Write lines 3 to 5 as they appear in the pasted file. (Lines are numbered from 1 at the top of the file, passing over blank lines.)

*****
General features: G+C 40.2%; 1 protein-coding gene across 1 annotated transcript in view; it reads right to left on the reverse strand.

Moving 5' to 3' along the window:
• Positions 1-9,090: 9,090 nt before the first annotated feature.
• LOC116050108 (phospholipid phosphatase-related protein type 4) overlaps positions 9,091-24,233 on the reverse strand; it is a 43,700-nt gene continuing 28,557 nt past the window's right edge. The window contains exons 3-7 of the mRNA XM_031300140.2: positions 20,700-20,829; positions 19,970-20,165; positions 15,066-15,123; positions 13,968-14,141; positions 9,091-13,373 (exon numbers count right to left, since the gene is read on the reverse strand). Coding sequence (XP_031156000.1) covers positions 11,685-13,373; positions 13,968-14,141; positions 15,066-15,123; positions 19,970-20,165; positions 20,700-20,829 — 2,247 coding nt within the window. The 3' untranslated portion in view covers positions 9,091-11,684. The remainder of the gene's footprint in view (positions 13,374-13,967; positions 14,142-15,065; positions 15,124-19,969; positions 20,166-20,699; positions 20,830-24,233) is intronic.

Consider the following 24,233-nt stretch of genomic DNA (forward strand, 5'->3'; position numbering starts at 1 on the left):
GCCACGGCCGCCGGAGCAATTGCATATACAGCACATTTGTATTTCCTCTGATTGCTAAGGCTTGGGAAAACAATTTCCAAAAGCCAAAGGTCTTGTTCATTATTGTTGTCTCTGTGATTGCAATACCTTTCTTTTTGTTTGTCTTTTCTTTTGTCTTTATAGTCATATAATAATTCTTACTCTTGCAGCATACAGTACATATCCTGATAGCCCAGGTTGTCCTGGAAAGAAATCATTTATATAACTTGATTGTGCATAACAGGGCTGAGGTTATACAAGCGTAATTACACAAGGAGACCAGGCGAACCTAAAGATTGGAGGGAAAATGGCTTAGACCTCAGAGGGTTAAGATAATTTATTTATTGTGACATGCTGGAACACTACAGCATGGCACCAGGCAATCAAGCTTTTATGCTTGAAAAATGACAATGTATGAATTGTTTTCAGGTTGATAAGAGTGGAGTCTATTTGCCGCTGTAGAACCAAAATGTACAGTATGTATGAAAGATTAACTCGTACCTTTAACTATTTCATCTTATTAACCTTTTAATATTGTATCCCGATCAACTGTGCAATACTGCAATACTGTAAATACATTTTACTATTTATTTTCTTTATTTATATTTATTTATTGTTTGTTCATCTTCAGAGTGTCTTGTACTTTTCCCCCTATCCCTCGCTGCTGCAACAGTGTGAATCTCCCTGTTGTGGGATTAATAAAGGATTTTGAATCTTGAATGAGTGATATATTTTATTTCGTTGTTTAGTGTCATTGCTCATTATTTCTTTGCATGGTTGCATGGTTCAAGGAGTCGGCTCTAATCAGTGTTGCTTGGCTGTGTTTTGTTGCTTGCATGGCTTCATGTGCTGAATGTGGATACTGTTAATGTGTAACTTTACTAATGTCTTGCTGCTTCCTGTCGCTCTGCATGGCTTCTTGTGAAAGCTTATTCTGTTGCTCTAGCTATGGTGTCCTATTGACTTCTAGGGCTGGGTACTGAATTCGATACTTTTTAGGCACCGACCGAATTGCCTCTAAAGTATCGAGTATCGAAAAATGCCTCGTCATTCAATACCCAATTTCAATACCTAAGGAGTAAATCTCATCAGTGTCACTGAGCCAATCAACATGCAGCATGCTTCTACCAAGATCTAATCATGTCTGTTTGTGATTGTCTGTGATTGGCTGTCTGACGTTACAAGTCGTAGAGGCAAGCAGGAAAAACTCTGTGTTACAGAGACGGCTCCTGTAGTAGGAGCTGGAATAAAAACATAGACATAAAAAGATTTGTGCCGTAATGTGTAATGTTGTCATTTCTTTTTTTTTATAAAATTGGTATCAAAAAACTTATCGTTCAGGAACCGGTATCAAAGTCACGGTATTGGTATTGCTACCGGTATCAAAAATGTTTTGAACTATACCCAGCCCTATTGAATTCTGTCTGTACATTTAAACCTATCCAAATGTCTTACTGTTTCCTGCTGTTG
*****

• Positions 1-9,090: 9,090 nt before the first annotated feature.
• LOC116050108 (phospholipid phosphatase-related protein type 4) overlaps positions 9,091-24,233 on the reverse strand; it is a 43,700-nt gene continuing 28,557 nt past the window's right edge. The window contains exons 3-7 of the mRNA XM_031300140.2: positions 20,700-20,829; positions 19,970-20,165; positions 15,066-15,123; positions 13,968-14,141; positions 9,091-13,373 (exon numbers count right to left, since the gene is read on the reverse strand). Coding sequence (XP_031156000.1) covers positions 11,685-13,373; positions 13,968-14,141; positions 15,066-15,123; positions 19,970-20,165; positions 20,700-20,829 — 2,247 coding nt within the window. The 3' untranslated portion in view covers positions 9,091-11,684. The remainder of the gene's footprint in view (positions 13,374-13,967; positions 14,142-15,065; positions 15,124-19,969; positions 20,166-20,699; positions 20,830-24,233) is intronic.

Consider the following 24,233-nt stretch of genomic DNA (forward strand, 5'->3'; position numbering starts at 1 on the left):